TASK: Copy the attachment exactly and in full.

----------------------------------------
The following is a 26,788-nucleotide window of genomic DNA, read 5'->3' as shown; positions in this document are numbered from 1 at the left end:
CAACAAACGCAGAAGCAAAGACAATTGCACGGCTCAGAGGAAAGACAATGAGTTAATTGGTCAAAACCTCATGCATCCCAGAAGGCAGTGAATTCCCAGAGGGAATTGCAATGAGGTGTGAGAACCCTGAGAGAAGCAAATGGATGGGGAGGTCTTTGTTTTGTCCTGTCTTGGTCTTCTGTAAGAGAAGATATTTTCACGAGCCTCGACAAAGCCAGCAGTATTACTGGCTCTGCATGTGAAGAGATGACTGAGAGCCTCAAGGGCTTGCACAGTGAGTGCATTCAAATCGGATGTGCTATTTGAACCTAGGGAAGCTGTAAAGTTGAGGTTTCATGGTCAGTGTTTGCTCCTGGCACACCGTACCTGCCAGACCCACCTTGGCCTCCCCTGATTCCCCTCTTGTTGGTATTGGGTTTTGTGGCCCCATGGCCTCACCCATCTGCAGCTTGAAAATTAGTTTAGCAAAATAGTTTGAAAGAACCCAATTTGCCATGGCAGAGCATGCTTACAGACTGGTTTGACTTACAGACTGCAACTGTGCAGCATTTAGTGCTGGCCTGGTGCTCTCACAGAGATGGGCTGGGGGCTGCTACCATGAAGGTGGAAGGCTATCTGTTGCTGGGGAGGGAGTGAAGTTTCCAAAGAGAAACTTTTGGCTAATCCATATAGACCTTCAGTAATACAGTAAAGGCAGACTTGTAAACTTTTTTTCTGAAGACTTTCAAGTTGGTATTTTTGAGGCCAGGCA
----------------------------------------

The following is a 26,788-nucleotide window of genomic DNA, read 5'->3' as shown; positions in this document are numbered from 1 at the left end:
CAACAAACGCAGAAGCAAAGACAATTGCACGGCTCAGAGGAAAGACAATGAGTTAATTGGTCAAAACCTCATGCATCCCAGAAGGCAGTGAATTCCCAGAGGGAATTGCAATGAGGTGTGAGAACCCTGAGAGAAGCAAATGGATGGGGAGGTCTTTGTTTTGTCCTGTCTTGGTCTTCTGTAAGAGAAGATATTTTCACGAGCCTCGACAAAGCCAGCAGTATTACTGGCTCTGCATGTGAAGAGATGACTGAGAGCCTCAAGGGCTTGCACAGTGAGTGCATTCAAATCGGATGTGCTATTTGAACCTAGGGAAGCTGTAAAGTTGAGGTTTCATGGTCAGTGTTTGCTCCTGGCACACCGTACCTGCCAGACCCACCTTGGCCTCCCCTGATTCCCCTCTTGTTGGTATTGGGTTTTGTGGCCCCATGGCCTCACCCATCTGCAGCTTGAAAATTAGTTTAGCAAAATAGTTTGAAAGAACCCAATTTGCCATGGCAGAGCATGCTTACAGACTGGTTTGACTTACAGACTGCAACTGTGCAGCATTTAGTGCTGGCCTGGTGCTCTCACAGAGATGGGCTGGGGGCTGCTACCATGAAGGTGGAAGGCTATCTGTTGCTGGGGAGGGAGTGAAGTTTCCAAAGAGAAACTTTTGGCTAATCCATATAGACCTTCAGTAATACAGTAAAGGCAGACTTGTAAACTTTTTTTCTGAAGACTTTCAAGTTGGTATTTTTGAGGCCAGGCA